SC Displeased over Failure to Update Punjab Civil Services Rules, 1934 with Correct Official Description of Posts

The Supreme Court on Wednesday expressed displeasure over failure to update or amend the Punjab Civil Services Rules, 1934 with correct official description of posts to obviate confusion.

A vacation bench of Justices Vikram Nath and Ahsanuddin Amanullah said the rules have not kept pace with the times, and incongruity has crept in due to passage of time.

The Rules, originally framed in 1934, contemplated the authorities as ‘The Inspector-General, a Deputy Inspector-General, and a Superintendent of Police’.

“The ‘Inspector-General’ of that time (when the service was called Imperial/Indian Police) headed the State Police, but is today known as, in most States and Union Territories, barring a handful, in the hierarchy of the State Police, as the Director-General of Police, an officer drawn from the Indian Police Service, who sits at the apex of the state police machinery.

“In fact, today the Inspector-General of Police is administratively subordinate to the Director-General of Police and the Additional Director-General of Police. The Rules were also framed at a time when the system of Ranges and Commissionerates had not been established. Indubitably, the Rules, for better or for worse (worse, we hazard) have not kept pace with the times. We do not appreciate why the authorities concerned are unable to update/amend the Rules with at least the correct official description of posts to obviate confusion,” the bench said.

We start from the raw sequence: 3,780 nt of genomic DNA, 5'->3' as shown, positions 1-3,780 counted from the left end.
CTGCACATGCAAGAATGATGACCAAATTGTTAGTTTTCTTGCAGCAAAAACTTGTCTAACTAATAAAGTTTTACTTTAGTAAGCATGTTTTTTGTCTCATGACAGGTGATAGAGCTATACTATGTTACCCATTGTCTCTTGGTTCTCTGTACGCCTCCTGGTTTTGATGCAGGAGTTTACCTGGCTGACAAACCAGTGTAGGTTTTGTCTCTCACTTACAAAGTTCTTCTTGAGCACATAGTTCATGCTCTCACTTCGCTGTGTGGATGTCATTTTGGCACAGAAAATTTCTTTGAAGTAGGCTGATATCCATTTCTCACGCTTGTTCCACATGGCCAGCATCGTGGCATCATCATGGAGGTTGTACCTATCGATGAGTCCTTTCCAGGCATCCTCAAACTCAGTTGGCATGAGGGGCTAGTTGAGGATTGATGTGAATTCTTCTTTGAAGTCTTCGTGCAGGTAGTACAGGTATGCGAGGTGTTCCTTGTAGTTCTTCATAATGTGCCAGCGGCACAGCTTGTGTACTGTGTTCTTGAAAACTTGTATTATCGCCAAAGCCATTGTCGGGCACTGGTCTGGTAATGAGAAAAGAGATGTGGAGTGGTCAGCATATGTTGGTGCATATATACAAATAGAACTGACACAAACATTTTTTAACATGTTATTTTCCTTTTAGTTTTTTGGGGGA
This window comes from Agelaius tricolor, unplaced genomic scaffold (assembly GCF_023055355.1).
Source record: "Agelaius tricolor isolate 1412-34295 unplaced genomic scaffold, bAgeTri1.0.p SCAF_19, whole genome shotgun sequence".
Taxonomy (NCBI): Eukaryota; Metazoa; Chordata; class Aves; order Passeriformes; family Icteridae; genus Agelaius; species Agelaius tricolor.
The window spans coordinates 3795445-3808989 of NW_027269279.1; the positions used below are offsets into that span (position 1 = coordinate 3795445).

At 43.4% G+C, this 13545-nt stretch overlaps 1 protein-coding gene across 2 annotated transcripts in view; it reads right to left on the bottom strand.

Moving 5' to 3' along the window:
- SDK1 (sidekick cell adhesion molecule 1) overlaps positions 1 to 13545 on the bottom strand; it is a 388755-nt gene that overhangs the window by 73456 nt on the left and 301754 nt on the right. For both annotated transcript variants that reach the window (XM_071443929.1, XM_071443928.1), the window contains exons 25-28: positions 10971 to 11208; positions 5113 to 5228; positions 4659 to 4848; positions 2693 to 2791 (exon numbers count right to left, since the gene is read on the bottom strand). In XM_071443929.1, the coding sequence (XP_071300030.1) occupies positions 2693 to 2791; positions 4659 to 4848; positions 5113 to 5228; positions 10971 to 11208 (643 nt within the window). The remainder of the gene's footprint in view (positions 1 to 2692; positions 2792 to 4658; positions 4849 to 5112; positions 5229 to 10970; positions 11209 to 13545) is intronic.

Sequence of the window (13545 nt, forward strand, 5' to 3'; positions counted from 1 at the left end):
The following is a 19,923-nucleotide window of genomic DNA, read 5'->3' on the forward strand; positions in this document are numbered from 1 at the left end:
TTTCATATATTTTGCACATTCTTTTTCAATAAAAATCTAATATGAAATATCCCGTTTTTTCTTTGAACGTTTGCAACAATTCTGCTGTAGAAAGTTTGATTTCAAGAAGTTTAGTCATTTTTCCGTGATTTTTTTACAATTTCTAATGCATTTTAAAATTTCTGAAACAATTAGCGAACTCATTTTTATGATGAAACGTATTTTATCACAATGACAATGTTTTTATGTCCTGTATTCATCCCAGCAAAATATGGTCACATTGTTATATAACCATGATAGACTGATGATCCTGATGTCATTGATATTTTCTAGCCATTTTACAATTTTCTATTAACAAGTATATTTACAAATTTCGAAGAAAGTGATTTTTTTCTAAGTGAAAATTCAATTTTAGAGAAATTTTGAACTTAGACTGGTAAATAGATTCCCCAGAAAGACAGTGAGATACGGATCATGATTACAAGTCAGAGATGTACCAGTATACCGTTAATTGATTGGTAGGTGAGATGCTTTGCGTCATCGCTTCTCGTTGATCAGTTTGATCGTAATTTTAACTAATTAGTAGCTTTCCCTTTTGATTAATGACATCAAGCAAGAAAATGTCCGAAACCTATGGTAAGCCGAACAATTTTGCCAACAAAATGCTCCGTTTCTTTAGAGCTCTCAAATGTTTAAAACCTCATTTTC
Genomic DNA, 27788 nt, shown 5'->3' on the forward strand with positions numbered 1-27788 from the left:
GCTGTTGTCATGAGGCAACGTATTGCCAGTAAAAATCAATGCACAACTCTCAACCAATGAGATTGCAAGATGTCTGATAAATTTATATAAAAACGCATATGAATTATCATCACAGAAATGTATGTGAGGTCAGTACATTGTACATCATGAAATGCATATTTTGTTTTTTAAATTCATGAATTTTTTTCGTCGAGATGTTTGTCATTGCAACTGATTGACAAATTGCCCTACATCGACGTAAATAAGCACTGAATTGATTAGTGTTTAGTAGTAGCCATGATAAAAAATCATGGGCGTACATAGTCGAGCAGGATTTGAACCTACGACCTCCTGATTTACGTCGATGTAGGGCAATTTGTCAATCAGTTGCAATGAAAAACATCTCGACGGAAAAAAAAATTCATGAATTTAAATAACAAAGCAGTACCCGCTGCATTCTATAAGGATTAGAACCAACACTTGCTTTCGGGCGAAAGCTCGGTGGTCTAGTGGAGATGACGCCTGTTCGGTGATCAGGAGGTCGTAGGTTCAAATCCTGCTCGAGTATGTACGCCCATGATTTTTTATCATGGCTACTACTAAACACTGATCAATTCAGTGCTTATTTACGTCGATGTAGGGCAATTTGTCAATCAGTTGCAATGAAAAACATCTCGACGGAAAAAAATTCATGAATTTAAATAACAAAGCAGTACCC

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The observation came while dismissing an appeal filed by a man against an order of the Punjab and Haryana high court which restored the order of the Director General of Police, Haryana directing reconstruction of the Annual Confidential Report against him on account of corruption, insubordination and dereliction of duty.

The top court said the DGP had rightly show-caused the appellant and taken subsequent action thereupon.

“Considering the chain of events, the consequential action, in our considered view, cannot be said to be arbitrary or shocking the conscience of the Court, so as to warrant interference.

“For a person in uniformed service, like the police, adverse entry relating to his/her integrity and conduct is to be adjudged by the superior authority who record and approve such entry. Personnel having such remarks being compulsorily retired as per the statutory provisions under the Punjab Civil Services Rules, 1934, in the instant facts, is not an action this court would like to interdict,” the bench said.

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